What Your Toddler’s Distance Learning Looks Like In Your Home Based On The Liberal Arts College You Attended
Like parent, like child.
You refuse to call school subjects by their traditional names. English is “Thinking and Speaking.” Math is “Qualities of Quantities.” Science is “Climate Change Through the Lens of the Arts and Humanities.”
Your toddler is required to formally propose his chosen course of study, which you approve or deny based on your mood. Successful proposals include: making arty punk rock with household objects, baking weed brownies, and recreating the daily heated arguments you and your creatively frustrated spouse have had since quarantine started.
The New School
Your gender-fluid toddler shadows you while you work from home to give them exposure to industry-specific training that will prepare them for jobs in publishing and/or social justice nonprofits and/or social justice nonprofit publishing.
Whenever your toddler asks for a “wiggle break” from his back-to-back Zoom classes you calmly hit mute and inform him that if he wants to succeed in life he will stay in his seat, but if he wants to work at Taco Bell when he grows up, he can go watch Ninjago.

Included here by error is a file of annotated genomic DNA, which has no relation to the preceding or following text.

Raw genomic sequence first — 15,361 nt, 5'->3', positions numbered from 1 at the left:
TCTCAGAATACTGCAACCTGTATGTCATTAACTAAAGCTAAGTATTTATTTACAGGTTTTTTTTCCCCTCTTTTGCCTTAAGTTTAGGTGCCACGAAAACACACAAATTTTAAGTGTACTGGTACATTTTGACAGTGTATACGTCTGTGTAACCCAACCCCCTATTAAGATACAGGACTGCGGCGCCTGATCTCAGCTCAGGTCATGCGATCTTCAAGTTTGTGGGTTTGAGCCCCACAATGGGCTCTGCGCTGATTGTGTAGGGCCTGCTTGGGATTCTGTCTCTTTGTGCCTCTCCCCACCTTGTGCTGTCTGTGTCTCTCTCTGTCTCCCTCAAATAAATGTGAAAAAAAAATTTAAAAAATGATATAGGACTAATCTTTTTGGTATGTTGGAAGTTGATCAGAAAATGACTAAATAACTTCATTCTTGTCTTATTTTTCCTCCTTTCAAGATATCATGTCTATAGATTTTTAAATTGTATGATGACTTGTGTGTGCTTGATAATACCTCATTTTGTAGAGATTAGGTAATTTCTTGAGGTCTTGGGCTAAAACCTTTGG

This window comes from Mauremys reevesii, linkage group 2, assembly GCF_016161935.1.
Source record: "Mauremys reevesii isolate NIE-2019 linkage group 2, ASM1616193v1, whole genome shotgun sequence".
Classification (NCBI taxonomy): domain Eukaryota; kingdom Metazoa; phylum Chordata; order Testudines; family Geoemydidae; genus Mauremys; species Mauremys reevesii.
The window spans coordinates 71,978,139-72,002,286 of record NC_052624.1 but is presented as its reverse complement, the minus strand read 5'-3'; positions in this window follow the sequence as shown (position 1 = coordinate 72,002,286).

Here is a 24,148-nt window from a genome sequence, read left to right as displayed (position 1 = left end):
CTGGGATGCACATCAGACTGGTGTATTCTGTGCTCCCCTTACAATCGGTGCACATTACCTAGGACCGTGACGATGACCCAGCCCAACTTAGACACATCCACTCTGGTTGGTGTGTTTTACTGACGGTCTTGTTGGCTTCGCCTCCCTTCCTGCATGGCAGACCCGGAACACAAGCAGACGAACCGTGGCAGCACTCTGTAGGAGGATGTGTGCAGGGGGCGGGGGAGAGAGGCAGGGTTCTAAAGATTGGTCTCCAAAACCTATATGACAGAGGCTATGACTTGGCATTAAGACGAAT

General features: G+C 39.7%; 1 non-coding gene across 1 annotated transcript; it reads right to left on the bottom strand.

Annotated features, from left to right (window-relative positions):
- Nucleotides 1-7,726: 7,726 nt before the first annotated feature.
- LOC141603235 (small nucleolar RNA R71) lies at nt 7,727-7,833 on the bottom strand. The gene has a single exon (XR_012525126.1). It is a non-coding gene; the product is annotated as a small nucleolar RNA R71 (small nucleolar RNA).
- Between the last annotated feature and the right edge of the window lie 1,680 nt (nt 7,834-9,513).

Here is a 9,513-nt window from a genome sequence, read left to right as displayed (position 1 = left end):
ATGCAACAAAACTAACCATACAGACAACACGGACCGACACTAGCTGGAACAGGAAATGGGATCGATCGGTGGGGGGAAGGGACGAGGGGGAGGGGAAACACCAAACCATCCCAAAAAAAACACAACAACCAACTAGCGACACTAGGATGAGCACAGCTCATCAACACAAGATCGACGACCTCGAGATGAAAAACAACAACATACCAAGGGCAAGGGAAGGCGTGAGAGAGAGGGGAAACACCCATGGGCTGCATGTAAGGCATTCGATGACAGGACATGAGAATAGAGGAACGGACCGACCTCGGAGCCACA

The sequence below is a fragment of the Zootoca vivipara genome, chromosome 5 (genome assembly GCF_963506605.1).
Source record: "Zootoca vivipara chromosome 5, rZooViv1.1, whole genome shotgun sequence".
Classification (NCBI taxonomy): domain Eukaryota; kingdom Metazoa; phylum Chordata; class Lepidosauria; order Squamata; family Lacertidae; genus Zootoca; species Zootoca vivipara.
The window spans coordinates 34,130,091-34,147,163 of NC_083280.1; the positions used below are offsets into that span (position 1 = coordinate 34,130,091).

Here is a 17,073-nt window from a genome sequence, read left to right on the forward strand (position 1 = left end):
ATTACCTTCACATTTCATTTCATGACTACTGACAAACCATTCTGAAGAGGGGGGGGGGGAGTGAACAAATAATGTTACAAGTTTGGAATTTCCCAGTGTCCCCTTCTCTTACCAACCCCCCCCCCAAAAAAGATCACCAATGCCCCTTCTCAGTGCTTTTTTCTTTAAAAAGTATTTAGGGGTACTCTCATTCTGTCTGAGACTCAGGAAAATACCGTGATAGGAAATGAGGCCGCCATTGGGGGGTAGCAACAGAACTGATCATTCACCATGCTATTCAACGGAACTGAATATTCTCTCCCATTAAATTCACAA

Your toddler has memorized the Biden phone-banking script.
Your toddler has impressed her Movement teacher with her “pong” skills. Your house is totally disgusting, and everyone just pees in the corner.
You haven’t seen your toddler in weeks, and you didn’t realize schools had closed. You’ve been locked in your home office writing your latest soon-to-be-Tony-winning adaptation of The Canterbury Tales set on post-colonial Mars.
When you found your toddler’s school closed one Monday, you assumed you’d spaced on what month it was. You’ve been celebrating what you believe to be summer vacation by listening to CDs of the Phish concerts you recorded illegally, eating weed gummies, and teaching your toddler to ride a longboard. You haven’t read the news since 2017 because it’s too boring, and you don’t understand why everyone at the health food store is wearing a mask.
You’re writing daily emails to the principal at your kid’s school explaining Ivan Illich’s philosophy of unschooling and why your kid should be awarded full credit for watching Ninjago all day.